Soybean paste, called doenjang in Korean, is Korea’s version of Japanese miso. Like miso, doenjang forms the basis of a number of Korean dishes, most notably a series of dense, rich soups and stews that have doenjang in their names.
This recipe is for a doenjang-based soup with pork. Since it’s a soup it’s lighter (in flavor) than doenjang stew, i.e., doenjang jjigae, which is a very popular dish in Korea. The lighter taste makes it a good fit, I think, for spring.
Daeji Gogi Doenjang Guk (Pork And Soybean Paste Soup) — 돼지고기 된장국
Makes 4-6 servings
- ½ lb. pork
- 1 carrot
- 6 oz. (0.375 lb.) daikon radish or Korean radish*
- 2 green onions (or 6 scallion stalks)
- 6 c. water
- 3 Tbsp. soybean paste**
- dash of salt and pepper
*Daikon radishes are long and white and are sometimes referred to as “white carrots” because of their appearance. Korean radishes are not quite as long, but are much rounder, with a shape sort of like an enormous potato or a small football. You should be able to find daikon radishes at Asian grocery stores and Korean radishes at Korean grocery stores. The photos above show both types of radishes.
**You can buy soybean paste in plastic, tub-like containers at Asian grocery stores or on Amazon.com for about $10. The tubs are easy to identify, even if you don’t read Korean, because they are always brown or tan in color, to match their contents. (See photo above.)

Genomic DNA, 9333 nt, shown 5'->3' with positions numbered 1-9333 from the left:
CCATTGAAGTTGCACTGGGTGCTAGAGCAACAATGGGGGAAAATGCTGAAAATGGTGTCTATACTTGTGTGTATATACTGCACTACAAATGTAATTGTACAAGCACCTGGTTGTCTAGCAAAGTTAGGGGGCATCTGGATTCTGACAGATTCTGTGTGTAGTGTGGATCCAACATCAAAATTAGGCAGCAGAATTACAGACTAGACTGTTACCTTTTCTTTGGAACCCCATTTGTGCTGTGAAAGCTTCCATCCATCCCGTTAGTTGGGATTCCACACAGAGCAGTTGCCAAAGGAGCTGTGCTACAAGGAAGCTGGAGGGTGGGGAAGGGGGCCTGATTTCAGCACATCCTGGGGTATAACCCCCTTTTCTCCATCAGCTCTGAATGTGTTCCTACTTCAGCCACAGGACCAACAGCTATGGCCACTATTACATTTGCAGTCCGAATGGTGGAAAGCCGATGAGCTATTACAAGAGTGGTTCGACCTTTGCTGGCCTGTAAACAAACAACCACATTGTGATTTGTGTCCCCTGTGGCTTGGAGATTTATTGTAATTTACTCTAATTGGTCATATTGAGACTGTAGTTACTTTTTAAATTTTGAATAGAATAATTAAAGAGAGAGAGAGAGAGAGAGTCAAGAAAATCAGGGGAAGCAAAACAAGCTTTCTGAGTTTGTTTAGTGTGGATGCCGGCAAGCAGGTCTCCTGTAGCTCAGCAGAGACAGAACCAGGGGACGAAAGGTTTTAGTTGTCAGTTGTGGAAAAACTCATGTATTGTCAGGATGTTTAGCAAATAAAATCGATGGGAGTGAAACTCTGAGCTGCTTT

- Slice pork into thin strips.
- Slice carrot diagonally.
- Cut radish into blocks or half moons. (The blocks should be relatively thin, more like tiles than chunks. For example, if you’re using a fat radish, the blocks could be 2 inches long x 2 inches wide x ½-inch high/thick. Since I had a relatively thin daikon radish, I made half-moon shapes.)
- Cut green onions into 1-inch-long pieces.
- Place 2 cups of water into saucepan. Add pork and boil it for one minute. Drain pork and discard water.
- Bring 6 cups of broth or water to a boil. Add pork, carrot and radish.
- Simmer 30 minutes.
- Add soybean paste, chopped green onion and salt and pepper to taste.***
- Simmer one minute and serve hot.
***If your soup tastes too bland, add more soybean paste.
[Recipe from “Korean Cooking”, an out-of-print cookbook created by the Korean Institute of Minnesota.]